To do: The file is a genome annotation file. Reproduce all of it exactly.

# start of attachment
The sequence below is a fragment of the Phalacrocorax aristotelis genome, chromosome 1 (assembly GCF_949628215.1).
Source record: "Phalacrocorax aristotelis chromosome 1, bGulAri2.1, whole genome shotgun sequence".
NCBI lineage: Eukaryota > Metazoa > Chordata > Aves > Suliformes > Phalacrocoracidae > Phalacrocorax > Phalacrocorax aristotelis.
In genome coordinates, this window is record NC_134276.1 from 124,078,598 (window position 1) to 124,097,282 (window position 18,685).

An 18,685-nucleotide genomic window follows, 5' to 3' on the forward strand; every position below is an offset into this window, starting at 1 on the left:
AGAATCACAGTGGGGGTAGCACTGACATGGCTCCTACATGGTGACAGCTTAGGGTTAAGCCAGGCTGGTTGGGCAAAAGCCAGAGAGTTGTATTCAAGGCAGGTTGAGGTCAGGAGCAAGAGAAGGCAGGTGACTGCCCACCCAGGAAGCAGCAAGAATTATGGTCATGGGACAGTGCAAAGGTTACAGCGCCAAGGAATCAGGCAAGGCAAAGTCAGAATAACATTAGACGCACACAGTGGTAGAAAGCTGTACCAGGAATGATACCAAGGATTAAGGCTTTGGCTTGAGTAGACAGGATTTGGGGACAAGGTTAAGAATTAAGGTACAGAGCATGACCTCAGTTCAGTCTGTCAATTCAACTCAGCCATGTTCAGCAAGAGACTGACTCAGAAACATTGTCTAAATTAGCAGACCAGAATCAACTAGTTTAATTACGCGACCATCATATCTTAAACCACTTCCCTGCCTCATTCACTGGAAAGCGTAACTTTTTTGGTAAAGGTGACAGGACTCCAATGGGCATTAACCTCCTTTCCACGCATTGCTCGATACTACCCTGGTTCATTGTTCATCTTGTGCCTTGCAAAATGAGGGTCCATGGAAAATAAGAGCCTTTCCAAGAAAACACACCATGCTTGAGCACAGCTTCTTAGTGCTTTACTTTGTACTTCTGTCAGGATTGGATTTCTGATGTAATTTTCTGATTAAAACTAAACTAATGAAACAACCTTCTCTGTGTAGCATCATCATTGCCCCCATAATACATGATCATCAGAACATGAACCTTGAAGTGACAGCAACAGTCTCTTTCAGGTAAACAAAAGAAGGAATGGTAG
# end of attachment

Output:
The sequence below is a fragment of the Phalacrocorax aristotelis genome, chromosome 1 (assembly GCF_949628215.1).
Source record: "Phalacrocorax aristotelis chromosome 1, bGulAri2.1, whole genome shotgun sequence".
NCBI lineage: Eukaryota > Metazoa > Chordata > Aves > Suliformes > Phalacrocoracidae > Phalacrocorax > Phalacrocorax aristotelis.
In genome coordinates, this window is record NC_134276.1 from 124,078,598 (window position 1) to 124,097,282 (window position 18,685).

An 18,685-nucleotide genomic window follows, 5' to 3' on the forward strand; every position below is an offset into this window, starting at 1 on the left:
AGAATCACAGTGGGGGTAGCACTGACATGGCTCCTACATGGTGACAGCTTAGGGTTAAGCCAGGCTGGTTGGGCAAAAGCCAGAGAGTTGTATTCAAGGCAGGTTGAGGTCAGGAGCAAGAGAAGGCAGGTGACTGCCCACCCAGGAAGCAGCAAGAATTATGGTCATGGGACAGTGCAAAGGTTACAGCGCCAAGGAATCAGGCAAGGCAAAGTCAGAATAACATTAGACGCACACAGTGGTAGAAAGCTGTACCAGGAATGATACCAAGGATTAAGGCTTTGGCTTGAGTAGACAGGATTTGGGGACAAGGTTAAGAATTAAGGTACAGAGCATGACCTCAGTTCAGTCTGTCAATTCAACTCAGCCATGTTCAGCAAGAGACTGACTCAGAAACATTGTCTAAATTAGCAGACCAGAATCAACTAGTTTAATTACGCGACCATCATATCTTAAACCACTTCCCTGCCTCATTCACTGGAAAGCGTAACTTTTTTGGTAAAGGTGACAGGACTCCAATGGGCATTAACCTCCTTTCCACGCATTGCTCGATACTACCCTGGTTCATTGTTCATCTTGTGCCTTGCAAAATGAGGGTCCATGGAAAATAAGAGCCTTTCCAAGAAAACACACCATGCTTGAGCACAGCTTCTTAGTGCTTTACTTTGTACTTCTGTCAGGATTGGATTTCTGATGTAATTTTCTGATTAAAACTAAACTAATGAAACAACCTTCTCTGTGTAGCATCATCATTGCCCCCATAATACATGATCATCAGAACATGAACCTTGAAGTGACAGCAACAGTCTCTTTCAGGTAAACAAAAGAAGGAATGGTAG